At another time, I’ve found that training in the evening and then not eating at all until the morning helped me lose weight. That one might also not have been great for maintaining muscle mass, so perhaps not recommended.
All of this has worked so much better when in a calorie deficit, eating a high proportion of raw or steamed vegetables and having cut out heavily processed foods and reducing sugar to the absolute minimum possible. Cravings and appetite are reduced after a while, helping to avoid breaking the eating plan on bad days.
Oh, and one of key tools that isn’t talked about much is getting regular and sufficient sleep. Apparently, the body is more likely to store any excess energy as fat when we’re sleep deprived. Also, fighting cravings for calorie-heavy foods is much harder when we are tired.
On the ‘eating plan’ front, you might want to look into intermittent fasting. The basic idea is that as long as your body is producing insulin (which it will do basically anytime you consume calories) your body will want to store calories. So, in order to lose fat (and, most likely, weight) you need to have a good amount of time where you are not consuming any calories. This allows the insulin to work its way out of your system, and for glucagon to start being produced (which releases fat from your cells to be burned as energy, instead). You might start with a 16:8 to begin (16 hours of no calories/8 with) and go from there.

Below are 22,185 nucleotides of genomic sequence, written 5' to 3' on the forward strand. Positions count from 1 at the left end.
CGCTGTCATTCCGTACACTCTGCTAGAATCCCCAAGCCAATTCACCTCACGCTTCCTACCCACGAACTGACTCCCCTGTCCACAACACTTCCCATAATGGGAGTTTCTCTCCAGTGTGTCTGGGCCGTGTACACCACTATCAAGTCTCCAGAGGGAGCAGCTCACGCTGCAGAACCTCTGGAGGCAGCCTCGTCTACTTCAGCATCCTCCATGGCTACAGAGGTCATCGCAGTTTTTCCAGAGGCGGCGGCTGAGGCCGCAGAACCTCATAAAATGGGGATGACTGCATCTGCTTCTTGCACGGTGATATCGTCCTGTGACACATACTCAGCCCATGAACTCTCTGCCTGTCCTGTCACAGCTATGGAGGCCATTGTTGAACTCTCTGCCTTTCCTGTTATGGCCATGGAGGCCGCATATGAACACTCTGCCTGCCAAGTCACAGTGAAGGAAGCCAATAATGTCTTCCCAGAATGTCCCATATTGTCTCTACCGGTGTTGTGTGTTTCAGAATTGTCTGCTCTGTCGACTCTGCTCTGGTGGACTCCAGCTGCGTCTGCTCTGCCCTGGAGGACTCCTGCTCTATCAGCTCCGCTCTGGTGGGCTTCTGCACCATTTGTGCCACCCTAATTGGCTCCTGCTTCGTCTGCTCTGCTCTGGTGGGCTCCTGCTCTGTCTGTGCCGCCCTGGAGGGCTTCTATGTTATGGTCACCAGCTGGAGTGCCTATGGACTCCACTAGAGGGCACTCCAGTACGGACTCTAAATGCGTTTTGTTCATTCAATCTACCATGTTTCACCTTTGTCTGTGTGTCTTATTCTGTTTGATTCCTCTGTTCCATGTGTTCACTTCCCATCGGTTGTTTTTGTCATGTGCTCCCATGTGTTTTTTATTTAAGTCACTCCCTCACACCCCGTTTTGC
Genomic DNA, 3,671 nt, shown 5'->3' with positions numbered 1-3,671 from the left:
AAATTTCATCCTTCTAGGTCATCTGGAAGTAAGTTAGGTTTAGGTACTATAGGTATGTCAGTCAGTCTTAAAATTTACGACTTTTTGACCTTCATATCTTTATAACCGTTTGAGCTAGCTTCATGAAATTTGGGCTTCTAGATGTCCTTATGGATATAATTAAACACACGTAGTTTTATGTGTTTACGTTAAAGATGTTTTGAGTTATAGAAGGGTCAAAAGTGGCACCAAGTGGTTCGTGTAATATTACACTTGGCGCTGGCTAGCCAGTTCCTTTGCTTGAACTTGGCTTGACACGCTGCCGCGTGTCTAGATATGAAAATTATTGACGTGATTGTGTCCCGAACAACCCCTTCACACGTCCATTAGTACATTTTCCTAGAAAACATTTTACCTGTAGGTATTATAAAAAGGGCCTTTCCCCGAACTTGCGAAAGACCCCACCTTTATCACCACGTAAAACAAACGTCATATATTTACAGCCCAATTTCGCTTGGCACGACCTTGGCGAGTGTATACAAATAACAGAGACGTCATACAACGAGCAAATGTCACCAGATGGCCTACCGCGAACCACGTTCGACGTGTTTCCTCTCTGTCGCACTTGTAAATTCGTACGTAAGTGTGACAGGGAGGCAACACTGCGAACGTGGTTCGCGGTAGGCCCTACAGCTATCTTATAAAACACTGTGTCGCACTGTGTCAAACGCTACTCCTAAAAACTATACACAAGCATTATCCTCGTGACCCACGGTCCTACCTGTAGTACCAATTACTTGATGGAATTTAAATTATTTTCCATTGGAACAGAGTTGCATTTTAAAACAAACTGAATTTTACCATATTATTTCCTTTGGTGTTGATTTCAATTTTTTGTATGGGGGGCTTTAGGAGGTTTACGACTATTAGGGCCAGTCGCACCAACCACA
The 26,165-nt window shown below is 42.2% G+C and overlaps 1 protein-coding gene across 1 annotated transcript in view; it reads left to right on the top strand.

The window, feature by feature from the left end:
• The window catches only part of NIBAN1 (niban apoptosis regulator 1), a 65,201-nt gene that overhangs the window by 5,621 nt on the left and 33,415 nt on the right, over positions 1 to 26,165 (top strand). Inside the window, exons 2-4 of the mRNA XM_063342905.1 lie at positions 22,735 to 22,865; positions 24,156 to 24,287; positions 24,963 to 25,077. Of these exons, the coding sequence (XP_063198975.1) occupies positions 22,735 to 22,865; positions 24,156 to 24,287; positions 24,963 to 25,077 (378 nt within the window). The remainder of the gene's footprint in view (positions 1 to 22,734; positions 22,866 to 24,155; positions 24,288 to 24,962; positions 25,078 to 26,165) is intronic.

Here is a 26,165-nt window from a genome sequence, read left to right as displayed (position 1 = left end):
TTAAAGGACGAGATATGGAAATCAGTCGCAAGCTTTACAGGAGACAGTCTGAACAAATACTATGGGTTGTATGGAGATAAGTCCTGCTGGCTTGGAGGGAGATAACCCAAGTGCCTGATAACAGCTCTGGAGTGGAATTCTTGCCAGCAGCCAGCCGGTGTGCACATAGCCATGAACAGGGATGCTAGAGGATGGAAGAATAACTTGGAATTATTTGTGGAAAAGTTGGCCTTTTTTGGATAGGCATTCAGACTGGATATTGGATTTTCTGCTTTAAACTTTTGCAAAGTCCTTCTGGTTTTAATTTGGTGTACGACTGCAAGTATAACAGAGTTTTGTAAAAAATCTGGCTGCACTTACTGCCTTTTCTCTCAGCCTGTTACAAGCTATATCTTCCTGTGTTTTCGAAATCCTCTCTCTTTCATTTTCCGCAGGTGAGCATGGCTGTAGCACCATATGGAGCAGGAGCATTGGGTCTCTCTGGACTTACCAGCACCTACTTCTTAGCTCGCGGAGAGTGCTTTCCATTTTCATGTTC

Also keep in mind that cutting alcohol and soda will help immensely, as both alcohol and fructose (including HFCS) are processed through your liver and do not send any signal to your brain like ‘I’ve had enough calories’ like food will do.